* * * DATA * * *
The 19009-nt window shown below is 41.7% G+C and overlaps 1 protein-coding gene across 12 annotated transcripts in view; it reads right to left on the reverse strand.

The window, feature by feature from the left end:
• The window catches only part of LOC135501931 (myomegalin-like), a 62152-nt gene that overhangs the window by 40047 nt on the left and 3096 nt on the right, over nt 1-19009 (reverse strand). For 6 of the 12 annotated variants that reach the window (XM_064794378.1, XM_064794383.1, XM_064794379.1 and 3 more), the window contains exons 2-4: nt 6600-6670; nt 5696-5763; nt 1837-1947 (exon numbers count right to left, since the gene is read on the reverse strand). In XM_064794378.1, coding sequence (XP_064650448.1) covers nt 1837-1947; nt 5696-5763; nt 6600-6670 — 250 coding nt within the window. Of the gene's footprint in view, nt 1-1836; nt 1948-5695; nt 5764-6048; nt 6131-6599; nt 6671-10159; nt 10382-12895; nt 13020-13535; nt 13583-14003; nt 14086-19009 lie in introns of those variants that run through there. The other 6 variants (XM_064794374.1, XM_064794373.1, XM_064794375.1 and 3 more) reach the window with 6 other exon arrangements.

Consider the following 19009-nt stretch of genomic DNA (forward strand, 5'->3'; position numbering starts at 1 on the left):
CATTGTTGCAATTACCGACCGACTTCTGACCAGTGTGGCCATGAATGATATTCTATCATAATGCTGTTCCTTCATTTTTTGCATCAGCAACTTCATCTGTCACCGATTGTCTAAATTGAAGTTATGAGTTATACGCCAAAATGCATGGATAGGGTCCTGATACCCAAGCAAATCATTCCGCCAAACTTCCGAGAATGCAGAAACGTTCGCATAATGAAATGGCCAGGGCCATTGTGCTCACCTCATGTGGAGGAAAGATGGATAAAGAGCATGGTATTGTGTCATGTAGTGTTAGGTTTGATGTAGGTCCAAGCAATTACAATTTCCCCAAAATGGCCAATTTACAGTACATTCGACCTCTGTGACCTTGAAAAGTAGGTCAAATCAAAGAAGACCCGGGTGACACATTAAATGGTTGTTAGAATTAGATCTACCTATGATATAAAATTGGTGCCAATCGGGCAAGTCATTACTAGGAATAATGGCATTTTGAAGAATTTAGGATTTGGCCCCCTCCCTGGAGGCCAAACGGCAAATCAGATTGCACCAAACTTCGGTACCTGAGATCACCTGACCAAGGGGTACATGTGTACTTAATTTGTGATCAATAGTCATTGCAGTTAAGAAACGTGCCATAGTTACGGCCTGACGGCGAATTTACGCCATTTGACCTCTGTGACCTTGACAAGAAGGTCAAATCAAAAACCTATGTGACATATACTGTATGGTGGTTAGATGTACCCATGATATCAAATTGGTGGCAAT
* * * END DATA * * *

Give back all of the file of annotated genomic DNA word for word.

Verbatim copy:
The 19009-nt window shown below is 41.7% G+C and overlaps 1 protein-coding gene across 12 annotated transcripts in view; it reads right to left on the reverse strand.

The window, feature by feature from the left end:
• The window catches only part of LOC135501931 (myomegalin-like), a 62152-nt gene that overhangs the window by 40047 nt on the left and 3096 nt on the right, over nt 1-19009 (reverse strand). For 6 of the 12 annotated variants that reach the window (XM_064794378.1, XM_064794383.1, XM_064794379.1 and 3 more), the window contains exons 2-4: nt 6600-6670; nt 5696-5763; nt 1837-1947 (exon numbers count right to left, since the gene is read on the reverse strand). In XM_064794378.1, coding sequence (XP_064650448.1) covers nt 1837-1947; nt 5696-5763; nt 6600-6670 — 250 coding nt within the window. Of the gene's footprint in view, nt 1-1836; nt 1948-5695; nt 5764-6048; nt 6131-6599; nt 6671-10159; nt 10382-12895; nt 13020-13535; nt 13583-14003; nt 14086-19009 lie in introns of those variants that run through there. The other 6 variants (XM_064794374.1, XM_064794373.1, XM_064794375.1 and 3 more) reach the window with 6 other exon arrangements.

Consider the following 19009-nt stretch of genomic DNA (forward strand, 5'->3'; position numbering starts at 1 on the left):
CATTGTTGCAATTACCGACCGACTTCTGACCAGTGTGGCCATGAATGATATTCTATCATAATGCTGTTCCTTCATTTTTTGCATCAGCAACTTCATCTGTCACCGATTGTCTAAATTGAAGTTATGAGTTATACGCCAAAATGCATGGATAGGGTCCTGATACCCAAGCAAATCATTCCGCCAAACTTCCGAGAATGCAGAAACGTTCGCATAATGAAATGGCCAGGGCCATTGTGCTCACCTCATGTGGAGGAAAGATGGATAAAGAGCATGGTATTGTGTCATGTAGTGTTAGGTTTGATGTAGGTCCAAGCAATTACAATTTCCCCAAAATGGCCAATTTACAGTACATTCGACCTCTGTGACCTTGAAAAGTAGGTCAAATCAAAGAAGACCCGGGTGACACATTAAATGGTTGTTAGAATTAGATCTACCTATGATATAAAATTGGTGCCAATCGGGCAAGTCATTACTAGGAATAATGGCATTTTGAAGAATTTAGGATTTGGCCCCCTCCCTGGAGGCCAAACGGCAAATCAGATTGCACCAAACTTCGGTACCTGAGATCACCTGACCAAGGGGTACATGTGTACTTAATTTGTGATCAATAGTCATTGCAGTTAAGAAACGTGCCATAGTTACGGCCTGACGGCGAATTTACGCCATTTGACCTCTGTGACCTTGACAAGAAGGTCAAATCAAAAACCTATGTGACATATACTGTATGGTGGTTAGATGTACCCATGATATCAAATTGGTGGCAAT